Health IQ: Shin Splints

1-17-wellness_health-iq-shin-splints_web1Lots of people take up running at the beginning of a new year. It is a wonderful hobby, but many new runners are plagued by shin splints, which is pain that appears after or during a run in the front or sides of the shin. Shin splints are an injury, mainly to the bones of the lower leg, that occurs when they are not yet strong enough to withstand the high-impact effects of running. It is important not to “run through” shin splints; it will only make them worse, or may even result in a stress fracture.

Prevention is the Best Cure

The best way to cure shin splints is to prevent them by following these simple principles:

  • Don’t do too much too soon. It’s during rest periods that your body rebuilds itself stronger and better in response to the stress of exercise, so rest is an essential part of any training regimen!
  • Increase slowly. Whether you run for time or distance, increase about 10% a week, and drop your mileage back down one week in four.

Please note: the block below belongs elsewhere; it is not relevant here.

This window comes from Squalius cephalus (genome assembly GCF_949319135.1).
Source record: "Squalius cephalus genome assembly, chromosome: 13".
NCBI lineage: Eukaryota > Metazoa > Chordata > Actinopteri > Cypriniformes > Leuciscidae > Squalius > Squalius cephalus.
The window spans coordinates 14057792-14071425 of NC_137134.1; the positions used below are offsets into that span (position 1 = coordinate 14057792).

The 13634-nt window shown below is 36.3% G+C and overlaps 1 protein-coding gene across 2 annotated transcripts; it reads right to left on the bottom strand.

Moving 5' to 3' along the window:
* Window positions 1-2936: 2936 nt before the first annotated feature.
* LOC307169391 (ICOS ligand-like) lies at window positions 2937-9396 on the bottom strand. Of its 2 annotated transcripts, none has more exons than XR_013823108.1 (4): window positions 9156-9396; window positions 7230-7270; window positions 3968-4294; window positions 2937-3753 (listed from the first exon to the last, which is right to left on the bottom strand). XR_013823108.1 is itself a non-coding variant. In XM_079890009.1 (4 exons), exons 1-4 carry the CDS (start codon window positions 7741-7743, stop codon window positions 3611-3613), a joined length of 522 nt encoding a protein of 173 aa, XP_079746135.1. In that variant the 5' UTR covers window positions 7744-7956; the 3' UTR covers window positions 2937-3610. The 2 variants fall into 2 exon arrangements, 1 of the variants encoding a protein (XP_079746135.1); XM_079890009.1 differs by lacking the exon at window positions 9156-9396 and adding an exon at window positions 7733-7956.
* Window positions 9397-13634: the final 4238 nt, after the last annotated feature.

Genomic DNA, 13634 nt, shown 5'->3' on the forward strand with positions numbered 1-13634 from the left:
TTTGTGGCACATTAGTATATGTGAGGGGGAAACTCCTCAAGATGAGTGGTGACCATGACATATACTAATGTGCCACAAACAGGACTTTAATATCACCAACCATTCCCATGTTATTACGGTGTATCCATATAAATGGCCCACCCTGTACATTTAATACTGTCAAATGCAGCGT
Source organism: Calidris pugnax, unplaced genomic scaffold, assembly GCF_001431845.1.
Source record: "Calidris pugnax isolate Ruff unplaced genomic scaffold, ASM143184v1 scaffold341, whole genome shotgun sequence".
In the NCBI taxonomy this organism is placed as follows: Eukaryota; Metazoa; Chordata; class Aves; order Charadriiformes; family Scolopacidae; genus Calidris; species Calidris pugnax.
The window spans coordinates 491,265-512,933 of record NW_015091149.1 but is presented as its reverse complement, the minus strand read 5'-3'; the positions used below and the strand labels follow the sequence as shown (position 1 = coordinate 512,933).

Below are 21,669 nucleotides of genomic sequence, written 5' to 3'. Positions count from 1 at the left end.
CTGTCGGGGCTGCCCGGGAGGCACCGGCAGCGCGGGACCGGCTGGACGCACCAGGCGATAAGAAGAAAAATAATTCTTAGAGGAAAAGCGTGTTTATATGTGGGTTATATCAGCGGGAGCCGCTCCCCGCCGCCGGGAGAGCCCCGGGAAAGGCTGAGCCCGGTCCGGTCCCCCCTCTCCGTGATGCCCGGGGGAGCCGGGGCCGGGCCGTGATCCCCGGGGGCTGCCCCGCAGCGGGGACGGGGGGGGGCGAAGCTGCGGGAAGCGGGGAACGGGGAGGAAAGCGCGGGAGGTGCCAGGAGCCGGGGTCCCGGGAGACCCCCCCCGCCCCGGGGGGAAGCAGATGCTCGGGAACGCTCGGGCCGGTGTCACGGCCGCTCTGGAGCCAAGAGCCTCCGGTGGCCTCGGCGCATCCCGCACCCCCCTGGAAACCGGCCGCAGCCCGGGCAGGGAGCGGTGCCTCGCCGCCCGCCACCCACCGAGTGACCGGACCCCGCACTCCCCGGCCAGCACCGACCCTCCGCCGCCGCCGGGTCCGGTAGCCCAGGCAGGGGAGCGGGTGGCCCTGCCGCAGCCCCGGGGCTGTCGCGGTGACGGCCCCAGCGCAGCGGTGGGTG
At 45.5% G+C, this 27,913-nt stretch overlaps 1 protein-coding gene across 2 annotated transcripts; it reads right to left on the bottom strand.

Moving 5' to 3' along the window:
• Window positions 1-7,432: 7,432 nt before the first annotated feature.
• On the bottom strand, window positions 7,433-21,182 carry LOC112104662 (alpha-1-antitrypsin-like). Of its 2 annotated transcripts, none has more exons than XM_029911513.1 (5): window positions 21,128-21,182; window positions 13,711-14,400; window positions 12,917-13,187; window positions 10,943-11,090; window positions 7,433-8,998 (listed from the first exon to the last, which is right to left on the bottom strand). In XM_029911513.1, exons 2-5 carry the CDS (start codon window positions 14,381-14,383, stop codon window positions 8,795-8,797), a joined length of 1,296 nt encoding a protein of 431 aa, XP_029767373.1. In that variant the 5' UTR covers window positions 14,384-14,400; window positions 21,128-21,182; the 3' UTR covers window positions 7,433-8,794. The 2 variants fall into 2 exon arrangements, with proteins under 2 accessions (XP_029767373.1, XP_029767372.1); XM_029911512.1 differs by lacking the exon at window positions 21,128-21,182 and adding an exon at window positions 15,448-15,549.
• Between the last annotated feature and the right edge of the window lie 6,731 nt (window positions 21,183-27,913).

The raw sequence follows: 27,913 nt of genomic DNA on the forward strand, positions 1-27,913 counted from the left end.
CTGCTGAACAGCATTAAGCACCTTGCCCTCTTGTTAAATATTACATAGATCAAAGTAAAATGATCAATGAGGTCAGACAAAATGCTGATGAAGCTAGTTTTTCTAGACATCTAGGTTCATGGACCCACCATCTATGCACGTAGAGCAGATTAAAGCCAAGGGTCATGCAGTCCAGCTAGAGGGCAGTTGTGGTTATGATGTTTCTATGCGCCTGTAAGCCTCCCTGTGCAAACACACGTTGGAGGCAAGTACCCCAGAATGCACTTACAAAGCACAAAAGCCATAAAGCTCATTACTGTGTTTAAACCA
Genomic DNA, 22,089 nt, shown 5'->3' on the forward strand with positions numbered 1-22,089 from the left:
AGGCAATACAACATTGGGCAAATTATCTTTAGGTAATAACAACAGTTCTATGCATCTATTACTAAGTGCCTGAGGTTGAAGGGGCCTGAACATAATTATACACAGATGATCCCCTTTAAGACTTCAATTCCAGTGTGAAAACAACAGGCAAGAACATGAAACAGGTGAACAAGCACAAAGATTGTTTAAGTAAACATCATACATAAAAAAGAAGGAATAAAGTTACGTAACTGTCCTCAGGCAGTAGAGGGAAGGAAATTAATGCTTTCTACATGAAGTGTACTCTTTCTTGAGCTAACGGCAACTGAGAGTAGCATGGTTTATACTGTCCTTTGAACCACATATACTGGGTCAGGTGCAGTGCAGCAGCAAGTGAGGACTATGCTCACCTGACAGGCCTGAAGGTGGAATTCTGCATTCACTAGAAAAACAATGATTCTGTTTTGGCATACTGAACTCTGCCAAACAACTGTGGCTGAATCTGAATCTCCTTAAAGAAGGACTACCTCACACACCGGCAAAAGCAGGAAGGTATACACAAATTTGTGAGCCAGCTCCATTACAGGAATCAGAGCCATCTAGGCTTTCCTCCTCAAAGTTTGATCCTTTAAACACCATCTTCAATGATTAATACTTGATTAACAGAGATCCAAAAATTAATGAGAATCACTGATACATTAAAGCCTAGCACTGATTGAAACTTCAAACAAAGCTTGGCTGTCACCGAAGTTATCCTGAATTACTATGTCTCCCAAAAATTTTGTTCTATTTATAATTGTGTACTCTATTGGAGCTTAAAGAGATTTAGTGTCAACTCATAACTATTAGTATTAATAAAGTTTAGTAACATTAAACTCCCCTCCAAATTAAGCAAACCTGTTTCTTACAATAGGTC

• Go slow. Most training runs should be at pace where you can still have a conversation. Often called “base mileage,” these runs build a solid foundation for a long and healthy running career.
  • Strengthen your lower legs. Walk for about 100 yards on your heels and toes daily, and do sets of calf raises twice a day. Sit down with your legs straight out in front of you and draw the letters of the alphabet with each foot. Use a foam roller all over your legs and start a stretching regimen.

When prevention is not enough

If you still end up with shin splints, the first step is to rest. Either stop running entirely, or drastically scale your training back. While frustrating, it’s much better to take a short break now than be forced to quit later because the shin splints have worsened into a stress fracture or chronic injury.

Second, use ice, anti-inflammatory painkillers (NSAIDs), and possibly compression socks to treat the pain of shin splints when it occurs. Make sure to do the strengthening exercises listed above at least once a day (twice is better). For more comprehensive advice, visit your doc or a sports medicine specialist.

Finally, be cautious coming back. Rest until running no longer causes pain, and then start back slow and small. Gradually build back up to where you were before your injury and soon enough you’ll be back on the road and better than ever. Good luck!

By Marie Pappas